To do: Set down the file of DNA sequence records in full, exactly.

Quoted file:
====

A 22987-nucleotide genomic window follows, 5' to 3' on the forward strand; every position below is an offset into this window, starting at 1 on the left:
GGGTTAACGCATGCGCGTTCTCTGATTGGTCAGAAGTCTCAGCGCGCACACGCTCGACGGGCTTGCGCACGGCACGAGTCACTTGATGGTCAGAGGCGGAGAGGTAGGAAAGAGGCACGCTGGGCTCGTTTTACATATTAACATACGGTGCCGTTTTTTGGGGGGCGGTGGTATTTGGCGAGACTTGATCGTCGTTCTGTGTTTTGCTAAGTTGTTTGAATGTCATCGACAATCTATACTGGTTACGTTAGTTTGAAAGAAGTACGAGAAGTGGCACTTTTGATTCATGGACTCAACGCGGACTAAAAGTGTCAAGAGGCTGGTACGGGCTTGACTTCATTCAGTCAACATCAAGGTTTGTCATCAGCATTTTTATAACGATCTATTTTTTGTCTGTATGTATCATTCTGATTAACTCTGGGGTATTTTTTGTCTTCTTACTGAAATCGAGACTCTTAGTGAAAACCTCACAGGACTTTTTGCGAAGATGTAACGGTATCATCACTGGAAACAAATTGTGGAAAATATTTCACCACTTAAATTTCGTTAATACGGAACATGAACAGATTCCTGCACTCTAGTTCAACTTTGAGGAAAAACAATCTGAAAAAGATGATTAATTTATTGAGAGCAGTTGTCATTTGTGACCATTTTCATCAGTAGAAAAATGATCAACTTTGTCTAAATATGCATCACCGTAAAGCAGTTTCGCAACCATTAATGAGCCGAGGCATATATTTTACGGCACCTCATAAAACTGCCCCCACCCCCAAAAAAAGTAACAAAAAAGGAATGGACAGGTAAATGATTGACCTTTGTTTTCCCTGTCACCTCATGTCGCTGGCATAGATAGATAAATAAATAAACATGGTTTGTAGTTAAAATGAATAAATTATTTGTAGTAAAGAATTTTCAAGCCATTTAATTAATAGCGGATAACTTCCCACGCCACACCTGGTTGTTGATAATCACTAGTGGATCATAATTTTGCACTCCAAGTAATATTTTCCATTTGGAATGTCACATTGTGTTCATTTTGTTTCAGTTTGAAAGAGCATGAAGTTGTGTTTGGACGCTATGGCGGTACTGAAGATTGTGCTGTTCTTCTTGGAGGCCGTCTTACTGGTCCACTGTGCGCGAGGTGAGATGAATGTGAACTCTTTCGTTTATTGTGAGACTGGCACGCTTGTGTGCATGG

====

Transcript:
A 22987-nucleotide genomic window follows, 5' to 3' on the forward strand; every position below is an offset into this window, starting at 1 on the left:
GGGTTAACGCATGCGCGTTCTCTGATTGGTCAGAAGTCTCAGCGCGCACACGCTCGACGGGCTTGCGCACGGCACGAGTCACTTGATGGTCAGAGGCGGAGAGGTAGGAAAGAGGCACGCTGGGCTCGTTTTACATATTAACATACGGTGCCGTTTTTTGGGGGGCGGTGGTATTTGGCGAGACTTGATCGTCGTTCTGTGTTTTGCTAAGTTGTTTGAATGTCATCGACAATCTATACTGGTTACGTTAGTTTGAAAGAAGTACGAGAAGTGGCACTTTTGATTCATGGACTCAACGCGGACTAAAAGTGTCAAGAGGCTGGTACGGGCTTGACTTCATTCAGTCAACATCAAGGTTTGTCATCAGCATTTTTATAACGATCTATTTTTTGTCTGTATGTATCATTCTGATTAACTCTGGGGTATTTTTTGTCTTCTTACTGAAATCGAGACTCTTAGTGAAAACCTCACAGGACTTTTTGCGAAGATGTAACGGTATCATCACTGGAAACAAATTGTGGAAAATATTTCACCACTTAAATTTCGTTAATACGGAACATGAACAGATTCCTGCACTCTAGTTCAACTTTGAGGAAAAACAATCTGAAAAAGATGATTAATTTATTGAGAGCAGTTGTCATTTGTGACCATTTTCATCAGTAGAAAAATGATCAACTTTGTCTAAATATGCATCACCGTAAAGCAGTTTCGCAACCATTAATGAGCCGAGGCATATATTTTACGGCACCTCATAAAACTGCCCCCACCCCCAAAAAAAGTAACAAAAAAGGAATGGACAGGTAAATGATTGACCTTTGTTTTCCCTGTCACCTCATGTCGCTGGCATAGATAGATAAATAAATAAACATGGTTTGTAGTTAAAATGAATAAATTATTTGTAGTAAAGAATTTTCAAGCCATTTAATTAATAGCGGATAACTTCCCACGCCACACCTGGTTGTTGATAATCACTAGTGGATCATAATTTTGCACTCCAAGTAATATTTTCCATTTGGAATGTCACATTGTGTTCATTTTGTTTCAGTTTGAAAGAGCATGAAGTTGTGTTTGGACGCTATGGCGGTACTGAAGATTGTGCTGTTCTTCTTGGAGGCCGTCTTACTGGTCCACTGTGCGCGAGGTGAGATGAATGTGAACTCTTTCGTTTATTGTGAGACTGGCACGCTTGTGTGCATGG